Share this story
Close X
Switch to Desktop Site


THE FIFTIES, by David Halberstam (Fawcett Columbine, 800 pp., $15). In his 12th book, Pulitzer Prize-winning journalist David Halberstam gives new life to an eventful decade often thought of as uninteresting. Despite the book's size, ``it is so readable, so dramatic in its unfolding, that one fairly flies from chapter to chapter,'' Brad Knickerbocker wrote in his review of July 16, 1993.

ARABIAN JAZZ, by Diana Abu-Jaber (Harcourt Brace, 374 pp., $10.95). Set in a town somewhere north of Syracuse, N.Y., Diana Abu-Jabber's first novel is the story of a quirky Arab-American family struggling to assimilate. Central to the story are a widowed, jazz-loving Jordanian father, his two grown daughters, and his forthright sister who searches for husbands for her nieces. Merle Rubin, in her June 18, 1993, review, praised Abu-Jaber's inaugural work as ``vivacious, funny, and moving.''

About these ads

BLACK HUNDRED: THE RISE OF THE EXTREME RIGHT IN RUSSIA, by Walter Laqueur (HarperPerennial, 317 pp., $15). Walter Laqueur explains the ongoing presence of hard-right groups in Russia with ``clarity, directness, and - to lighten the mood - occasional irony,'' Peter Reddaway wrote in his review of June 30, 1993. ``Laqueur is concerned mainly with the ideas, not the actions of the various groups on the extreme right, and with the roots of these ideas in the Russian and European past, and in the philosophy of the contemporary `Nouvelle Droite' in France.''

FALLING OFF THE MAP: SOME LONELY PLACES OF THE WORLD, by Pico Iyer (Vintage, 190 pp., $10). North Korea, Argentina, and Australia are a few of the ``Lonely Places'' that British-born author Pico Iyer describes in this handful of essays. Places that ``don't fit in ... that have no seat at our international dinner tables'' are those that Iyer defines as lonely. ``Whereas much travel writing is thick description, intoning the charms of the past,'' Mary Warner Marien wrote in her review of June 2, 1993, ``Iyer is a postmodern tourist, drawn to the textures of the present.''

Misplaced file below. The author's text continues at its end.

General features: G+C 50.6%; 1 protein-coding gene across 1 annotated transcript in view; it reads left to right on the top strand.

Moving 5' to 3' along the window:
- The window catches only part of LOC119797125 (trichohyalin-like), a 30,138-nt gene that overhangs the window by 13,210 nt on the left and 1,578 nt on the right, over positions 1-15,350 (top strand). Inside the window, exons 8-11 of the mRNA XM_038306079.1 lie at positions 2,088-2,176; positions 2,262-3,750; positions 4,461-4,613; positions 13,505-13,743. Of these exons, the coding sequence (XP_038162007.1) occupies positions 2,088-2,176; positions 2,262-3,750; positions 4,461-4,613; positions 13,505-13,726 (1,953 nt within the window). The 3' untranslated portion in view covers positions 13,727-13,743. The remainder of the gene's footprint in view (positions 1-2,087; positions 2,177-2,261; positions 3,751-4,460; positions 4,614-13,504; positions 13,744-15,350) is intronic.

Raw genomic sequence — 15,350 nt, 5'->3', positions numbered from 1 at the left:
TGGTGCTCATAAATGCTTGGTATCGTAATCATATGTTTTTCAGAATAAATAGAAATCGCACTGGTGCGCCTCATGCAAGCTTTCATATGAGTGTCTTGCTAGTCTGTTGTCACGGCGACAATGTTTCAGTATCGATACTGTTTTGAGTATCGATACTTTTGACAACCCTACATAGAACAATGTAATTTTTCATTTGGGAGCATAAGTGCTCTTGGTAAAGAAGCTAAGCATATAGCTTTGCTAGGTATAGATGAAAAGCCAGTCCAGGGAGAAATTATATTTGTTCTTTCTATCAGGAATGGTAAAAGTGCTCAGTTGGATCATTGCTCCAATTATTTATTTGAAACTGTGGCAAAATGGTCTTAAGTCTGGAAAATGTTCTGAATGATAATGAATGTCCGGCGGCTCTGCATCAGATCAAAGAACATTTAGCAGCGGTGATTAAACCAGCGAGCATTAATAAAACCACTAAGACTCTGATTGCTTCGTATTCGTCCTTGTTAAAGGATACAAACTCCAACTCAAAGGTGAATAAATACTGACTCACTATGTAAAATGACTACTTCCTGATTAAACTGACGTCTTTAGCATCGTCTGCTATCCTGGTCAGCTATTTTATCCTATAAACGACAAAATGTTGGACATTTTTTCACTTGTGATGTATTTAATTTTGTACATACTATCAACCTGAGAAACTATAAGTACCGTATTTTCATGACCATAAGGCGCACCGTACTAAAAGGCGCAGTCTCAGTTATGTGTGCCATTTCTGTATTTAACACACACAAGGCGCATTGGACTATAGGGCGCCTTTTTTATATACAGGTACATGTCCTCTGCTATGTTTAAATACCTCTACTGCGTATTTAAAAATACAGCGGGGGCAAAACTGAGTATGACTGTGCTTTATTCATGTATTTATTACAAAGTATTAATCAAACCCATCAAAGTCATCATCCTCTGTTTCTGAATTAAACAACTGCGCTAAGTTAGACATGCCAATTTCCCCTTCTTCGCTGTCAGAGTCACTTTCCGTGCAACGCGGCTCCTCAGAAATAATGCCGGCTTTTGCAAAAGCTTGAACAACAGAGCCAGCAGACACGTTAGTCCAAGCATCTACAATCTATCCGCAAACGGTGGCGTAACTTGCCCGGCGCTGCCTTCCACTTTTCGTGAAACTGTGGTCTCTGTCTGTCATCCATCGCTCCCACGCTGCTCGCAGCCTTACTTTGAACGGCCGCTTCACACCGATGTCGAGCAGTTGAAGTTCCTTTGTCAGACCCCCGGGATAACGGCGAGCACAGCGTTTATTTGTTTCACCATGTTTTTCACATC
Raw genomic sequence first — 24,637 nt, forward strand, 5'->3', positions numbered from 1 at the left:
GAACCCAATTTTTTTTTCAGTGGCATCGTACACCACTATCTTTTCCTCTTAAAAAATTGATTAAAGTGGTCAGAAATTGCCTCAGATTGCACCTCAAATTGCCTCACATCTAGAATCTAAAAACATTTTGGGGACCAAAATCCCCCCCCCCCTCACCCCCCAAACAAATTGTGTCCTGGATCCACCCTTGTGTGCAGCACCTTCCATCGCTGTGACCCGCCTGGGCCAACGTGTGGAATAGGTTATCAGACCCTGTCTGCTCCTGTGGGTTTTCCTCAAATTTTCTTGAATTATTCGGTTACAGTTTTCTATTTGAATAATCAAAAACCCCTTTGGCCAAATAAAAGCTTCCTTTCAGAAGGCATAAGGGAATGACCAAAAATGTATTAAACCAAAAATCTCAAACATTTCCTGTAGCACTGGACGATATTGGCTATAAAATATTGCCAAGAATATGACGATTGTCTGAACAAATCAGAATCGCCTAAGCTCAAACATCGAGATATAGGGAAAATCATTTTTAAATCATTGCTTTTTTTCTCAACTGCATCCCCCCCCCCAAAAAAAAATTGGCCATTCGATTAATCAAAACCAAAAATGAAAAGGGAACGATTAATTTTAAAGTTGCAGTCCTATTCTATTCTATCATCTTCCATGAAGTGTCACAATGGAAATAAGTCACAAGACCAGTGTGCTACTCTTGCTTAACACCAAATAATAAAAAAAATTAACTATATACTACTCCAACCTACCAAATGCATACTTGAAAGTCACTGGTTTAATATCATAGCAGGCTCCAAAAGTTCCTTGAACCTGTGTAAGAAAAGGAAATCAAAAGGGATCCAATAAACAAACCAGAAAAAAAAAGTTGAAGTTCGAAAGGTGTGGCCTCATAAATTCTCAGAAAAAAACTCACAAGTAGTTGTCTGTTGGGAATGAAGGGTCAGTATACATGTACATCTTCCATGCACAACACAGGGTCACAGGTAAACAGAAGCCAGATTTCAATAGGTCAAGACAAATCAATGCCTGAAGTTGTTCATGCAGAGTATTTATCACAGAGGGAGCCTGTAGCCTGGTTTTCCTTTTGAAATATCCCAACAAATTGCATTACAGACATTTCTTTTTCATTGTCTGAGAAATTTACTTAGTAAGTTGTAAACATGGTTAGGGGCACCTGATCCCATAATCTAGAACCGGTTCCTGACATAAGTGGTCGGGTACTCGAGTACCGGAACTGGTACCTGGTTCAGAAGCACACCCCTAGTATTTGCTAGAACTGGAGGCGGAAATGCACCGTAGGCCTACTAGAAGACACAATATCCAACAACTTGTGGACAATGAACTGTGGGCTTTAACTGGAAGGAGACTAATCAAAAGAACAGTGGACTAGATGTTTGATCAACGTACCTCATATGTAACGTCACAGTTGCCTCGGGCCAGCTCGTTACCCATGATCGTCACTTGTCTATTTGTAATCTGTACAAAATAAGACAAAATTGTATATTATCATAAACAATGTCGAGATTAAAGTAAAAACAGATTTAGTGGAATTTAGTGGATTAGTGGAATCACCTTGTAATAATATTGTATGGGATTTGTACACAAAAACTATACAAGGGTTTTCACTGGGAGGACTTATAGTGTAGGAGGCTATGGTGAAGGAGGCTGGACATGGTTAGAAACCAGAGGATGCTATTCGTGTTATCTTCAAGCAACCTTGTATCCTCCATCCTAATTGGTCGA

A SHORT HISTORY OF FINANCIAL EUPHORIA, by John Kenneth Galbraith (Whittle Books/Penguin, 113 pp., $8.95). This work by John Kenneth Galbraith, a professor emeritus of economics at Harvard University, briefly evaluates the key speculative episodes of the last three centuries and challenges the assumption that wealth and wisdom go hand in hand. ``[A]s always with Galbraith,'' David R. Francis wrote in his review of Aug. 18, 1993, ``this book is clear, well-written, entertaining, and thoughtful.''

DAYS OF GRACE: A MEMOIR, by Arthur Ashe and Arnold Rampersad (Ballantine, 352 pp., $5.99). Arthur Ashe battled racism, physical challenges, and ultimately what was diagnosed as AIDS during the course of his career as a tennis player, coach, and social activist. Ashe's memoir, published after his death last year, ``paints a fascinating self-portrait of a man who would not let any barrier diminish his life,'' Ron Scherer wrote in his review of June 29, 1993.

CIVILIZATIONS OF THE MIDDLE AGES: A COMPLETELY REVISED AND EXPANDED EDITION OF MEDIEVAL HISTORY, by Norman F. Cantor (HarperPerennial, 604 pp., $15). Ruth Walker called this book ``a highly readable history of a period sometimes misunderstood but now generally appreciated for its cultural richness,'' in her review of Dec. 8, 1993. Author Norman Cantor, a professor of history, sociology, and comparative literature at New York University, includes in his survey a list of recommended reading and a summary of ``the ten best films ever made with a medieval context.''